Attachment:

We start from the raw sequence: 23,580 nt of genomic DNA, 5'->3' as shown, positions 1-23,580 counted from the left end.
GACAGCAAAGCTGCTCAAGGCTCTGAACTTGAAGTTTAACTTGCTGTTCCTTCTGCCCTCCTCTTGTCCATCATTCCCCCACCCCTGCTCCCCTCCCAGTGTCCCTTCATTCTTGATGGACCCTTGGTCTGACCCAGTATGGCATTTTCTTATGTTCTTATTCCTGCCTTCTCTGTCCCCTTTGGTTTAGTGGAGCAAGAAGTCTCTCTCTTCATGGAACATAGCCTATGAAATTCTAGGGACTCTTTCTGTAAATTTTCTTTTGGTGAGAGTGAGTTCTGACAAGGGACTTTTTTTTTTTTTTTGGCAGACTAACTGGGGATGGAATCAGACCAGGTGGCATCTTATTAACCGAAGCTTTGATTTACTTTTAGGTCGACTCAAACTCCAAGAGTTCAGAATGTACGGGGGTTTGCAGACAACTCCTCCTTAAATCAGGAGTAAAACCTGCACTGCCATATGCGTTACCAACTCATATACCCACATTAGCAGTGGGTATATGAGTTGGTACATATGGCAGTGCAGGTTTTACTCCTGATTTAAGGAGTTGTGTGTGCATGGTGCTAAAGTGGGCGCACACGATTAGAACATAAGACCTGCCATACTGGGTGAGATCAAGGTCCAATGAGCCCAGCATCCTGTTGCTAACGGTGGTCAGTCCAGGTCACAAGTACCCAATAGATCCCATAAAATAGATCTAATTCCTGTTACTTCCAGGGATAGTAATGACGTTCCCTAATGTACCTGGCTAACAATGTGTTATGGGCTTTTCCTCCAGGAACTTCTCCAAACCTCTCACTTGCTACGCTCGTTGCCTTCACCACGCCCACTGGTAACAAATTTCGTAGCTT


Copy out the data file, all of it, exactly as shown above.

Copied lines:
We start from the raw sequence: 23,580 nt of genomic DNA, 5'->3' as shown, positions 1-23,580 counted from the left end.
GACAGCAAAGCTGCTCAAGGCTCTGAACTTGAAGTTTAACTTGCTGTTCCTTCTGCCCTCCTCTTGTCCATCATTCCCCCACCCCTGCTCCCCTCCCAGTGTCCCTTCATTCTTGATGGACCCTTGGTCTGACCCAGTATGGCATTTTCTTATGTTCTTATTCCTGCCTTCTCTGTCCCCTTTGGTTTAGTGGAGCAAGAAGTCTCTCTCTTCATGGAACATAGCCTATGAAATTCTAGGGACTCTTTCTGTAAATTTTCTTTTGGTGAGAGTGAGTTCTGACAAGGGACTTTTTTTTTTTTTTTGGCAGACTAACTGGGGATGGAATCAGACCAGGTGGCATCTTATTAACCGAAGCTTTGATTTACTTTTAGGTCGACTCAAACTCCAAGAGTTCAGAATGTACGGGGGTTTGCAGACAACTCCTCCTTAAATCAGGAGTAAAACCTGCACTGCCATATGCGTTACCAACTCATATACCCACATTAGCAGTGGGTATATGAGTTGGTACATATGGCAGTGCAGGTTTTACTCCTGATTTAAGGAGTTGTGTGTGCATGGTGCTAAAGTGGGCGCACACGATTAGAACATAAGACCTGCCATACTGGGTGAGATCAAGGTCCAATGAGCCCAGCATCCTGTTGCTAACGGTGGTCAGTCCAGGTCACAAGTACCCAATAGATCCCATAAAATAGATCTAATTCCTGTTACTTCCAGGGATAGTAATGACGTTCCCTAATGTACCTGGCTAACAATGTGTTATGGGCTTTTCCTCCAGGAACTTCTCCAAACCTCTCACTTGCTACGCTCGTTGCCTTCACCACGCCCACTGGTAACAAATTTCGTAGCTT